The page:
Posts Tagged ‘herb garden’
In 2011, I planted three 6-inch flower pots with two colors of basil. These remained on my deck rail for the season, providing flavoring for the too-few tomato salads I prepared until blight wiped out my tomato patch.
Basil is an essential herb in my small kitchen garden. Historically, I’ve started basil seeds when I set tomato seedlings in my planting bed. My motivation: the basil plants mature at just the right speed to be ready when the first tomatoes ripen.
If you followed Your Small Kitchen Garden blog in 2011, you might recall that in nearly every post I whined about water. The rain last year was devastating, and even until mid winter local basements were flooding because the water table had not receded. Despite my whining, the season had some high points one of which was my experience with basil in flower pots.
Decorative Basil on the Deck
Basil sprouts are among the most attractive sprouts in my small kitchen garden each year. I especially loved watching the purple basil get started.
I made the mistake last year of not buying basil seeds until I was planting tomatoes. By then, I couldn’t find Genovese or its ilk in local stores. I did find lemon basil seeds as well as a variety of purple basil.
With all the rain, I figured to control moisture most effectively by planting in flower pots. Then, inspired by ornamental plantings of my friends, I decided to mix the lemon basil and purple basil seeds and create planters that would be decorative as well as productive.
Lessons Learned from Decorative Basil Pots
I placed each seed in the pots deliberately to create patterns. In one pot, I laid a circle of purple around a green center. In two others, it was a green circle around a purple center (there were frustratingly few purple basil seeds).
By far my favorite arrangement was the green center with a purple border, but I have reservations:
Lemon basil is a very tall plant. Well-nourished, it can grow to about 36 inches. The purple basil plants were modest growers. A tall one might have reached 12 to 18 inches. The colors looked great together, but the lemon basil plants overwhelmed the flower pots and cutting them back severely only resulted in further aggressive growth.
I’ll be shopping for basil seeds soon for 2012, and I’ll look for purple and green varieties whose growth habits are very similar to each other. I’ll probably plant a few more pots than I did last year; they look terrific on the deck, and it’s nearly impossible to grow too much basil.
The purple border around a green center is a striking display in many ornamental beds. It also looks great with edibles. I’ll give a little more thought in coming years to the colors and textures of my food plants when I plan what’s going to grow on my deck.
Looking north, over the margin of my new herb bed, you can see a scraggly sage bush that I transplanted last fall. I didn’t ask for any of the other plants in the photo, and so they are weeds. By planting cilantro in this space, I will eventually cast shade onto the sage, but only in afternoons; every plant in the herb bed will have direct sunlight until noon.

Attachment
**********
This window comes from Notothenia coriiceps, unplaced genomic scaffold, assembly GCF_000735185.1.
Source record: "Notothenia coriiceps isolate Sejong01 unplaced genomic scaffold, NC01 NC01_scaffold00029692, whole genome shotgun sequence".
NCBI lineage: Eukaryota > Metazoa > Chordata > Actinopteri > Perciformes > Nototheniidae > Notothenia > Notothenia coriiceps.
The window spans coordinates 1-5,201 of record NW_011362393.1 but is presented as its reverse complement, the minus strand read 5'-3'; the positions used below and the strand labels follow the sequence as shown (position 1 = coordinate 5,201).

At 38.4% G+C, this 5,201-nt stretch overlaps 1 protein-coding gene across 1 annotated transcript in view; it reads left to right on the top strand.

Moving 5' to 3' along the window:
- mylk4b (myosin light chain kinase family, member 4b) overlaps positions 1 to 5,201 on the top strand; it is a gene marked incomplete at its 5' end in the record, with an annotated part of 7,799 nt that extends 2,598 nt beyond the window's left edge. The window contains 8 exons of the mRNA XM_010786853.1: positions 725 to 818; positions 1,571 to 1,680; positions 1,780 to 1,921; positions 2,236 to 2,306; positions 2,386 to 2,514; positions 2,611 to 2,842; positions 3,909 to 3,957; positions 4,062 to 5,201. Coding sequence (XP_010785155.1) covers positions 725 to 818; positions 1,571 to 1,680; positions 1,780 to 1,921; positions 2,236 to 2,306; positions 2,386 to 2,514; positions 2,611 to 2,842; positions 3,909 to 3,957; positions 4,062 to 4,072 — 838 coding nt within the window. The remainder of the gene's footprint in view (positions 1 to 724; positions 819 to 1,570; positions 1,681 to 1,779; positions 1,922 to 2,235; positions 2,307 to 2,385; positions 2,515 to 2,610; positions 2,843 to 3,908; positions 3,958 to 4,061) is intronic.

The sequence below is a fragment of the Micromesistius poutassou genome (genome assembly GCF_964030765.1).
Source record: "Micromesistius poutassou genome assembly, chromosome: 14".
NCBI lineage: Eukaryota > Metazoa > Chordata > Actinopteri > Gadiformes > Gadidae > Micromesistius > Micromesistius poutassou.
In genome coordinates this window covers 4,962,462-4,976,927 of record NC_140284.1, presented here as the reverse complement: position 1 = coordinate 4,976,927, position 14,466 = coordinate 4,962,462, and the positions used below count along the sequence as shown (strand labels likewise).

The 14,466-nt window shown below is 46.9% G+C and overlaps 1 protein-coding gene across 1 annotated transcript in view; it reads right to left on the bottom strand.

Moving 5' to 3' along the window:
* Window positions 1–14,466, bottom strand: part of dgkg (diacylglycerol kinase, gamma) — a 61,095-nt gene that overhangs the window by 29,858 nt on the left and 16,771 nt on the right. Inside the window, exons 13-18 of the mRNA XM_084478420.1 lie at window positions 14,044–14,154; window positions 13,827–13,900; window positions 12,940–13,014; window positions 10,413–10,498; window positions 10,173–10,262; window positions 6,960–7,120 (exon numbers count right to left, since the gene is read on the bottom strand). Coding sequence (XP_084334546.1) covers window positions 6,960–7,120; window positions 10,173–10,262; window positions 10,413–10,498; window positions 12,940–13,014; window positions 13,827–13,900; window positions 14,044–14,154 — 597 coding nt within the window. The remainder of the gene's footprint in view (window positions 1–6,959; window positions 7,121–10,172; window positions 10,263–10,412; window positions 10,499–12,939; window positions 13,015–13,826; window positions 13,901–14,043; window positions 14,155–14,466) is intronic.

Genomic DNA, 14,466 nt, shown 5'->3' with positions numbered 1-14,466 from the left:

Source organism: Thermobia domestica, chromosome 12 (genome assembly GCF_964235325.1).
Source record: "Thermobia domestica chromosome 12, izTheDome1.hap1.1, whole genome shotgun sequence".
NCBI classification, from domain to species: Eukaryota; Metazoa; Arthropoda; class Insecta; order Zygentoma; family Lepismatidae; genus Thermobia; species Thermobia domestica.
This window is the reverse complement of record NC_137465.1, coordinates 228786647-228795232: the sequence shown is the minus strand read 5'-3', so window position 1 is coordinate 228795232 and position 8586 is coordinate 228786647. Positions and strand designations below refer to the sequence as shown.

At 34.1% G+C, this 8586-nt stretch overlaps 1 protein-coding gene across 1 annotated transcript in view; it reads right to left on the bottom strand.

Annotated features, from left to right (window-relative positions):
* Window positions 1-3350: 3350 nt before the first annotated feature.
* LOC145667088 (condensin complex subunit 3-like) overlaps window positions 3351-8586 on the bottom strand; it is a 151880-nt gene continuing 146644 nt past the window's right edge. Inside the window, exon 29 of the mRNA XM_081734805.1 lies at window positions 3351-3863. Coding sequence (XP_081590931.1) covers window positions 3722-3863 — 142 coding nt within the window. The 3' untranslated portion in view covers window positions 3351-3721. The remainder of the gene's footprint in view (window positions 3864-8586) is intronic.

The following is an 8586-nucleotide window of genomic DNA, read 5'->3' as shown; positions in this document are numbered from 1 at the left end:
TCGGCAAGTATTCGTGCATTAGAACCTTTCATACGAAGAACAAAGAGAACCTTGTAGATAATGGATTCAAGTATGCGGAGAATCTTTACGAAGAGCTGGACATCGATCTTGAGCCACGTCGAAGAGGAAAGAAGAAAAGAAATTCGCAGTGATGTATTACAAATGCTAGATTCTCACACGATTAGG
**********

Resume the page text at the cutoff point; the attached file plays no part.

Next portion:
The herb bed I created last autumn in my small kitchen garden has been doing just fine with all the rain. Unfortunately, I haven’t been particularly clever about the herb bed. While I’ve enjoyed two harvests of tarragon and the thyme and sage are coming on strong, I’ve left the rest of the herb garden untouched. I could have been planting it!
I created the herb bed in a high spot, and I mounded it so it hasn’t held water the way my vegetable bed does. I could have set more perennial herbs in the new bed, and I could have seeded annuals as far back as a month ago!
A Small Kitchen Garden Project
It was rainless and sunny this morning, so my mind sprinted to gardening. When I examined the herb bed, I was impressed at the progress weeds had made. Not a problem; about 60 seconds with a hoe freshened the section I wanted to plant and in about five minutes I had broadcast a small area with cilantro seeds.
In my small kitchen garden there is mud where soil should be. Still, the seeds from last season’s prolific dill plants have sprouted, and there are hundreds of seedlings like the ones in this photo.
To transplant dill seedlings, I selected small clusters in the driest part of my main planting bed. With a hand trowel, I dug two- to three-inches deep, preserving the roots of the dill seedlings inside of cohesive clumps of mud.
Then I turned attention to the highest corner of my vegetable bed. I hoped it might be dry enough to handle some lettuce seedlings. It wasn’t. But as I raked it smooth I noticed a whole bunch of fern-like seedlings: volunteer dill plants!
The muddy, saturated soil had nurtured hundreds of dill plants sprouted from seeds that fell last year. I work around the volunteers when they don’t seriously restrict my planting options. But with the constant rain this year (more than double the average rainfall for spring), I wonder if all I’ll be able to grow reasonably will be volunteers.